What would you do if you knew that the conversation you were having with someone was the last time you would ever speak with them on this earth.
It was a year ago. The saga began on August 17, 2021. At the time it started I didn’t think much of it. I was concerned, of course, and I prayed for him to get better. I was on a trip at the time, and hadn’t seen him in over a decade. Our last parting wasn’t great. But that didn’t change anything. We were still friends. We were the type of friends who could make it through anything, and we did. Even to the last phone call. The hardest call.
When I met Adam, it changed my life. I didn’t know it then, but I wouldn’t be where I am if it wasn’t for him. Adam introduced me to so much pop culture it made my head spin. He introduced me to a group of people, and from then on, my life was never the same. Many of that group I am still friends with today, and in some ways, we have all grown up (or not) together. Adam was there, and saw first-hand what I went through with my family. He watched my daughter grow into the adult she is today, and I was there for the early years of his daughter’s childhood.
E. Adam Thomas was a close friend, even when we weren’t talking. We were sci-fi geeks, and Britcom geeks. We were music geeks (I used to take pictures of his band) and theater geeks (it’s not everyone who will let me hold a sword to their throat!). And at times, he was the epitome of the forlorn artist. He created the Boritom webcomic. He’s the one who gave me confidence in my make-up skills, and he is the only person to ever get me front and center in a video, and he got me to do it without a costume. He was also my first college boyfriend, and when my daughter (who is also in the video) and I needed a place to live, he rented out his extra room.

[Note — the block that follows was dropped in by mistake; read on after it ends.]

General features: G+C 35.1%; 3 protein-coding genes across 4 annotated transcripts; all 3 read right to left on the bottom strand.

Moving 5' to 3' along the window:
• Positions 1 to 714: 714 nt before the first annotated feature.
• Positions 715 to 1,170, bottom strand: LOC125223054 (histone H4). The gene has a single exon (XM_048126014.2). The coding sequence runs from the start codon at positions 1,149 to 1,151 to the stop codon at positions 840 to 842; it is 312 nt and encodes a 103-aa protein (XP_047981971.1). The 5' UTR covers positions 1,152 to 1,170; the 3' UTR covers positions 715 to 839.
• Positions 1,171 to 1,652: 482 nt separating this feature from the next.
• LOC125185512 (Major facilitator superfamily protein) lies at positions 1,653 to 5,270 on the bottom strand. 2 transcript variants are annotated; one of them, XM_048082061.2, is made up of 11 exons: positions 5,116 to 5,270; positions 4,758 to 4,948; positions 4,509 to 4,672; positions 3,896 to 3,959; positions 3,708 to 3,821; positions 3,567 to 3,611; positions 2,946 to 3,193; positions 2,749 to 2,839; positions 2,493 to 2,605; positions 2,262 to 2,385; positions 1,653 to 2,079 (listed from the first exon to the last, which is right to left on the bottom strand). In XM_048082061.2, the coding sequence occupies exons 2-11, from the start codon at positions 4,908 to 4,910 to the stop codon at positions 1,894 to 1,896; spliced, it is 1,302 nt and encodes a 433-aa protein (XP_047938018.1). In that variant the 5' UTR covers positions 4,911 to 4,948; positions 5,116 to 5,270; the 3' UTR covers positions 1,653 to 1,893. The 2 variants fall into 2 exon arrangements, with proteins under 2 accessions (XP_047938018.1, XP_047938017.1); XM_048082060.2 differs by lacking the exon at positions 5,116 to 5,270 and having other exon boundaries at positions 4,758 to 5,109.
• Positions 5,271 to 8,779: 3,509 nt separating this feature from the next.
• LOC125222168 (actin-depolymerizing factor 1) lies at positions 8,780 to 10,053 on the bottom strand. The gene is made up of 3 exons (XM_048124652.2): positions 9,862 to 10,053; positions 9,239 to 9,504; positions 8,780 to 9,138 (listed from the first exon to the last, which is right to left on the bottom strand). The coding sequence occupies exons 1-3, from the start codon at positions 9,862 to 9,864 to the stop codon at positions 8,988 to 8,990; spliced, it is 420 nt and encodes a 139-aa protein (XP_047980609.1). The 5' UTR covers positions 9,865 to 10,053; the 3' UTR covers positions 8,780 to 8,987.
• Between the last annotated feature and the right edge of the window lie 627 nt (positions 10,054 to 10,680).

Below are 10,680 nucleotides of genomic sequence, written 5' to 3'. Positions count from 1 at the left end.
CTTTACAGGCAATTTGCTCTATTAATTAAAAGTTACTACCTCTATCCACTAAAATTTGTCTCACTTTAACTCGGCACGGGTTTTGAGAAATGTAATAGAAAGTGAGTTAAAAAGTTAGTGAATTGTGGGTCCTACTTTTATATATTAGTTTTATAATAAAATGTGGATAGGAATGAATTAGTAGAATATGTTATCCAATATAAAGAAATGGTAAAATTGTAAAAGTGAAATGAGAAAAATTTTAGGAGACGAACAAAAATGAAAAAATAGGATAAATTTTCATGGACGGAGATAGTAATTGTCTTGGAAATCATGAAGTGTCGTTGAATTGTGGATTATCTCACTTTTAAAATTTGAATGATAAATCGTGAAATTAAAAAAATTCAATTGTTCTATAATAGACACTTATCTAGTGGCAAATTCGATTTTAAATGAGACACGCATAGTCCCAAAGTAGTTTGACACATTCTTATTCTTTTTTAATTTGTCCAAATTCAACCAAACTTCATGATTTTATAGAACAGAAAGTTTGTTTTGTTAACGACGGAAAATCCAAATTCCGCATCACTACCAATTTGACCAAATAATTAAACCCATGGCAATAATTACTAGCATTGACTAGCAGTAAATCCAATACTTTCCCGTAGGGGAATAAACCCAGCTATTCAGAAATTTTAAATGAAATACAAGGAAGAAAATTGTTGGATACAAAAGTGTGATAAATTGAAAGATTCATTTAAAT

Adam and I used to have a lot of Spiritual conversations, especially while I was staying in his condo. In one of our nighttime, smoking, drinking, catharsis discussions, he told me how afraid he was of dying alone. I promised him that no matter where I was, whether I was near or far, he would never be alone. I promised him that even if no one else was there, I would be, even if it was only on the phone or through the Spirit. And last year, when the time came, Adam found out that he had never been alone.
When it began, we didn’t know what happened. All we knew was that Adam went to the hospital. It didn’t take long for the news to get worse. And then it got worse. As the news spread, everyone who knew Adam was connecting again, sending messages, phone calls, sharing information with each other. I was talking to people I hadn’t talked to in years. Adam wasn’t coming home.
I knew I didn’t have a choice. I didn’t know if I would have time, or get through, but I had to try. I called the hospital and gave his name. He answered the phone, and just like me, I yelled at him to not turn down the pain medications, I wasn’t worth it. That was before I even told him who I was. We only talked for five minutes. But it was the longest five minutes and the hardest phone call I have ever made. It was also the most worthwhile.
When you know it’s the last time you will ever talk to someone on this earth, your entire perspective changes. All the bullshit stops. Five minutes is all it took for us to talk about the conversation, how he wasn’t alone, that all of us, all of his friends were with him. Five minutes gave us the chance to forgive each other, for us to say, “Goodbye” and “I love you” one last time.